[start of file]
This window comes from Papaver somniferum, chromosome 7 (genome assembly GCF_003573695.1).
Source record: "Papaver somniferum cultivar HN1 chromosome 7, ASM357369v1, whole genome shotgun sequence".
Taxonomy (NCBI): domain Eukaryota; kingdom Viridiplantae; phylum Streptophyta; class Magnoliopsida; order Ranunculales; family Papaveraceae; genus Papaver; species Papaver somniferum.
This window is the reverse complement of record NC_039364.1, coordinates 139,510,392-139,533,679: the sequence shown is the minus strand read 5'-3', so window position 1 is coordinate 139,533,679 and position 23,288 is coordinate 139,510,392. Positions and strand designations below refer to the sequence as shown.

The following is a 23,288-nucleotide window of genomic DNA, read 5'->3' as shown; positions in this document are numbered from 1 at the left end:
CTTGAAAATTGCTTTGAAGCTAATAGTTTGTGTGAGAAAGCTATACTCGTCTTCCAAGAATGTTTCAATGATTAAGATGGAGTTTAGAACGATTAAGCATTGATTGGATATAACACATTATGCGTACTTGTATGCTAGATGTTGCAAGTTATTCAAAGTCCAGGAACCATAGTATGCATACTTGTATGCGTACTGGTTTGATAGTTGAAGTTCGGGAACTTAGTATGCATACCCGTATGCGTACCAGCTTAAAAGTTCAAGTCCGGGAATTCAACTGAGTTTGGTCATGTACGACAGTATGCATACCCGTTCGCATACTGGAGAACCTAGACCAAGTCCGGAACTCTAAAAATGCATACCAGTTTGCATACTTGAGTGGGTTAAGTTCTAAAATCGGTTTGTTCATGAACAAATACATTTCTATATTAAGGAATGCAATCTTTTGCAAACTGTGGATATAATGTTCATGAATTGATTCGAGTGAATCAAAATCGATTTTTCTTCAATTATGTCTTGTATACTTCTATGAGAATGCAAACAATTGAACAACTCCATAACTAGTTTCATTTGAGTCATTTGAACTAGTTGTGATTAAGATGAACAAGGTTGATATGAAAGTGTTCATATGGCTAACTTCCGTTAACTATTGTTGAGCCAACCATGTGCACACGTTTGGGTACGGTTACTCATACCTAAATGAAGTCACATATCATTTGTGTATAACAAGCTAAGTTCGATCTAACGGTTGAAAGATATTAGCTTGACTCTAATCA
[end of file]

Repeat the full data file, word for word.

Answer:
This window comes from Papaver somniferum, chromosome 7 (genome assembly GCF_003573695.1).
Source record: "Papaver somniferum cultivar HN1 chromosome 7, ASM357369v1, whole genome shotgun sequence".
Taxonomy (NCBI): domain Eukaryota; kingdom Viridiplantae; phylum Streptophyta; class Magnoliopsida; order Ranunculales; family Papaveraceae; genus Papaver; species Papaver somniferum.
This window is the reverse complement of record NC_039364.1, coordinates 139,510,392-139,533,679: the sequence shown is the minus strand read 5'-3', so window position 1 is coordinate 139,533,679 and position 23,288 is coordinate 139,510,392. Positions and strand designations below refer to the sequence as shown.

The following is a 23,288-nucleotide window of genomic DNA, read 5'->3' as shown; positions in this document are numbered from 1 at the left end:
CTTGAAAATTGCTTTGAAGCTAATAGTTTGTGTGAGAAAGCTATACTCGTCTTCCAAGAATGTTTCAATGATTAAGATGGAGTTTAGAACGATTAAGCATTGATTGGATATAACACATTATGCGTACTTGTATGCTAGATGTTGCAAGTTATTCAAAGTCCAGGAACCATAGTATGCATACTTGTATGCGTACTGGTTTGATAGTTGAAGTTCGGGAACTTAGTATGCATACCCGTATGCGTACCAGCTTAAAAGTTCAAGTCCGGGAATTCAACTGAGTTTGGTCATGTACGACAGTATGCATACCCGTTCGCATACTGGAGAACCTAGACCAAGTCCGGAACTCTAAAAATGCATACCAGTTTGCATACTTGAGTGGGTTAAGTTCTAAAATCGGTTTGTTCATGAACAAATACATTTCTATATTAAGGAATGCAATCTTTTGCAAACTGTGGATATAATGTTCATGAATTGATTCGAGTGAATCAAAATCGATTTTTCTTCAATTATGTCTTGTATACTTCTATGAGAATGCAAACAATTGAACAACTCCATAACTAGTTTCATTTGAGTCATTTGAACTAGTTGTGATTAAGATGAACAAGGTTGATATGAAAGTGTTCATATGGCTAACTTCCGTTAACTATTGTTGAGCCAACCATGTGCACACGTTTGGGTACGGTTACTCATACCTAAATGAAGTCACATATCATTTGTGTATAACAAGCTAAGTTCGATCTAACGGTTGAAAGATATTAGCTTGACTCTAATCA